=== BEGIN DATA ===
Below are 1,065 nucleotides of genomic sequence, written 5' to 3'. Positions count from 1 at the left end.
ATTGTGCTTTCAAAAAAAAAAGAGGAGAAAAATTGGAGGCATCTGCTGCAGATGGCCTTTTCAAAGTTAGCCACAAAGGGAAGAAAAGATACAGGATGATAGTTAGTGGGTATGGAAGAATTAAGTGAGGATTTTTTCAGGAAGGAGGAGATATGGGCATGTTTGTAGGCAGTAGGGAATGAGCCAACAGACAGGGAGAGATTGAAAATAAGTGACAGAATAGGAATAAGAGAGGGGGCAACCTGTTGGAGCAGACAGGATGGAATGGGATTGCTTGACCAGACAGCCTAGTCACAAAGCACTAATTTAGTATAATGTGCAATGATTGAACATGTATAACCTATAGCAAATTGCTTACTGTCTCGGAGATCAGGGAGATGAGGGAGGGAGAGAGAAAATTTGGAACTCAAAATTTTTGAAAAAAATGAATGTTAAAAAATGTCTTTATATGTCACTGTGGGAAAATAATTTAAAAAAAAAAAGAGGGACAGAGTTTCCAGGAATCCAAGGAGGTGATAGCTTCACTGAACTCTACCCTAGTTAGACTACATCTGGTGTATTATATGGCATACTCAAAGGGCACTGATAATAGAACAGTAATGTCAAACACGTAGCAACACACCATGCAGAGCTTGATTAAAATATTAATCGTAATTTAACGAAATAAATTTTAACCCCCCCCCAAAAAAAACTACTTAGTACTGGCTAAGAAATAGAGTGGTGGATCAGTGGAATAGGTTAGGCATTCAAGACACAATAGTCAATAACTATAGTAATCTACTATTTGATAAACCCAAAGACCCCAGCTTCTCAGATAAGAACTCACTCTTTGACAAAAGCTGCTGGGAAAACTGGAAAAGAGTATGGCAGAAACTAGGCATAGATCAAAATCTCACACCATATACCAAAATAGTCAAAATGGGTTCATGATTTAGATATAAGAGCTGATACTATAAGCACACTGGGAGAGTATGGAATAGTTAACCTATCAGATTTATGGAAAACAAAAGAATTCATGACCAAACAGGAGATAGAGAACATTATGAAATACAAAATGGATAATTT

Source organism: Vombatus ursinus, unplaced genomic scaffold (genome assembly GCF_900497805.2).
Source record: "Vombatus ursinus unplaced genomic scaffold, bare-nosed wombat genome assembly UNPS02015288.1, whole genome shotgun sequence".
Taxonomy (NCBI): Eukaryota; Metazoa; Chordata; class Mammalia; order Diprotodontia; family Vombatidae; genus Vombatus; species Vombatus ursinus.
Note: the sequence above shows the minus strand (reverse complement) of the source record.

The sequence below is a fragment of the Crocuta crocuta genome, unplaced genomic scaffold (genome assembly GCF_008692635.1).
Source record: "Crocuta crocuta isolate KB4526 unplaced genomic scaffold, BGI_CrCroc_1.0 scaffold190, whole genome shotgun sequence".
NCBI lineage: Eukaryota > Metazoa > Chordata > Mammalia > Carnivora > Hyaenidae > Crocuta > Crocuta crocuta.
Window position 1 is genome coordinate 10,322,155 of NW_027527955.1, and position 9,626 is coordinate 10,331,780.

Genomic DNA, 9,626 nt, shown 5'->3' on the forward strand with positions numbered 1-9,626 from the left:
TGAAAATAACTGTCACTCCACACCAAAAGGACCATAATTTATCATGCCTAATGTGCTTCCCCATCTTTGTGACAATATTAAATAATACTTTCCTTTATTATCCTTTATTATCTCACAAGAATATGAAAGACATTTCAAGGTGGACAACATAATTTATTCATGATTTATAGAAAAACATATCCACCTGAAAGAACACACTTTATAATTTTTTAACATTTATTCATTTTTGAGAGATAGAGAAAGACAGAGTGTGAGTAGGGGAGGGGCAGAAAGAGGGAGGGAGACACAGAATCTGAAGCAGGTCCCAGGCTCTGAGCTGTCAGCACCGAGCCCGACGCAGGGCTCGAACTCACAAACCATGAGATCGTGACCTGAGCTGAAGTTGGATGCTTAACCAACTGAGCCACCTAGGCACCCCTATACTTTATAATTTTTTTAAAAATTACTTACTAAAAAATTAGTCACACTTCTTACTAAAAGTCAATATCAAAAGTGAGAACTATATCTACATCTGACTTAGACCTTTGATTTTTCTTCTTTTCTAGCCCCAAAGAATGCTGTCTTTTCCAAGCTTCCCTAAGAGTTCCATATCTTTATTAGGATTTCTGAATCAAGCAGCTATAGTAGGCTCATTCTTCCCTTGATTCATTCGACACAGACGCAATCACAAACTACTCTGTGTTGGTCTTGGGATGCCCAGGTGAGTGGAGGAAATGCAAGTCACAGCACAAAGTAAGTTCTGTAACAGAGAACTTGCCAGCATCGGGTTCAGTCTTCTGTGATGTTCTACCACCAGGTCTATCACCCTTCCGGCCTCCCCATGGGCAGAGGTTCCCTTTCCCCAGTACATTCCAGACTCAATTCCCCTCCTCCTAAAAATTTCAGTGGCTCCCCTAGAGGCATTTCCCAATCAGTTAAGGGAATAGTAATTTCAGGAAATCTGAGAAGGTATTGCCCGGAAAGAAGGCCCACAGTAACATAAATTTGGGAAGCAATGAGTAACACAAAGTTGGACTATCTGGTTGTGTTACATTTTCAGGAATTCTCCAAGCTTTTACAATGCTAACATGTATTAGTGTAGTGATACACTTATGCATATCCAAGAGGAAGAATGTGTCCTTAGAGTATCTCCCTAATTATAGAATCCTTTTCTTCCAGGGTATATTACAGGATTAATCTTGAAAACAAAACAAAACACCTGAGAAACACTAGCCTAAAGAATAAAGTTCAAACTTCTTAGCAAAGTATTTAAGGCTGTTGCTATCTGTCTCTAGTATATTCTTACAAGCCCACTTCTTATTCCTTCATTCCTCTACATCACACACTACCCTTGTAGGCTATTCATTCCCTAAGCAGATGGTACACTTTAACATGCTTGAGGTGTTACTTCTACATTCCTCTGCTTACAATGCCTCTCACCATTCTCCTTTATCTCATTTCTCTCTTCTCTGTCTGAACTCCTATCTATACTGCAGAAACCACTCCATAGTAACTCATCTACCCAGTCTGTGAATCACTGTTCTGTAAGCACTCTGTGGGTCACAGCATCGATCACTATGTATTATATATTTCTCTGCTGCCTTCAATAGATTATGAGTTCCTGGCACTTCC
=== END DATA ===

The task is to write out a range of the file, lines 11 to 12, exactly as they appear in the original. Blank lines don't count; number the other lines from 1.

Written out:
Genomic DNA, 9,626 nt, shown 5'->3' on the forward strand with positions numbered 1-9,626 from the left:
TGAAAATAACTGTCACTCCACACCAAAAGGACCATAATTTATCATGCCTAATGTGCTTCCCCATCTTTGTGACAATATTAAATAATACTTTCCTTTATTATCCTTTATTATCTCACAAGAATATGAAAGACATTTCAAGGTGGACAACATAATTTATTCATGATTTATAGAAAAACATATCCACCTGAAAGAACACACTTTATAATTTTTTAACATTTATTCATTTTTGAGAGATAGAGAAAGACAGAGTGTGAGTAGGGGAGGGGCAGAAAGAGGGAGGGAGACACAGAATCTGAAGCAGGTCCCAGGCTCTGAGCTGTCAGCACCGAGCCCGACGCAGGGCTCGAACTCACAAACCATGAGATCGTGACCTGAGCTGAAGTTGGATGCTTAACCAACTGAGCCACCTAGGCACCCCTATACTTTATAATTTTTTTAAAAATTACTTACTAAAAAATTAGTCACACTTCTTACTAAAAGTCAATATCAAAAGTGAGAACTATATCTACATCTGACTTAGACCTTTGATTTTTCTTCTTTTCTAGCCCCAAAGAATGCTGTCTTTTCCAAGCTTCCCTAAGAGTTCCATATCTTTATTAGGATTTCTGAATCAAGCAGCTATAGTAGGCTCATTCTTCCCTTGATTCATTCGACACAGACGCAATCACAAACTACTCTGTGTTGGTCTTGGGATGCCCAGGTGAGTGGAGGAAATGCAAGTCACAGCACAAAGTAAGTTCTGTAACAGAGAACTTGCCAGCATCGGGTTCAGTCTTCTGTGATGTTCTACCACCAGGTCTATCACCCTTCCGGCCTCCCCATGGGCAGAGGTTCCCTTTCCCCAGTACATTCCAGACTCAATTCCCCTCCTCCTAAAAATTTCAGTGGCTCCCCTAGAGGCATTTCCCAATCAGTTAAGGGAATAGTAATTTCAGGAAATCTGAGAAGGTATTGCCCGGAAAGAAGGCCCACAGTAACATAAATTTGGGAAGCAATGAGTAACACAAAGTTGGACTATCTGGTTGTGTTACATTTTCAGGAATTCTCCAAGCTTTTACAATGCTAACATGTATTAGTGTAGTGATACACTTATGCATATCCAAGAGGAAGAATGTGTCCTTAGAGTATCTCCCTAATTATAGAATCCTTTTCTTCCAGGGTATATTACAGGATTAATCTTGAAAACAAAACAAAACACCTGAGAAACACTAGCCTAAAGAATAAAGTTCAAACTTCTTAGCAAAGTATTTAAGGCTGTTGCTATCTGTCTCTAGTATATTCTTACAAGCCCACTTCTTATTCCTTCATTCCTCTACATCACACACTACCCTTGTAGGCTATTCATTCCCTAAGCAGATGGTACACTTTAACATGCTTGAGGTGTTACTTCTACATTCCTCTGCTTACAATGCCTCTCACCATTCTCCTTTATCTCATTTCTCTCTTCTCTGTCTGAACTCCTATCTATACTGCAGAAACCACTCCATAGTAACTCATCTACCCAGTCTGTGAATCACTGTTCTGTAAGCACTCTGTGGGTCACAGCATCGATCACTATGTATTATATATTTCTCTGCTGCCTTCAATAGATTATGAGTTCCTGGCACTTCC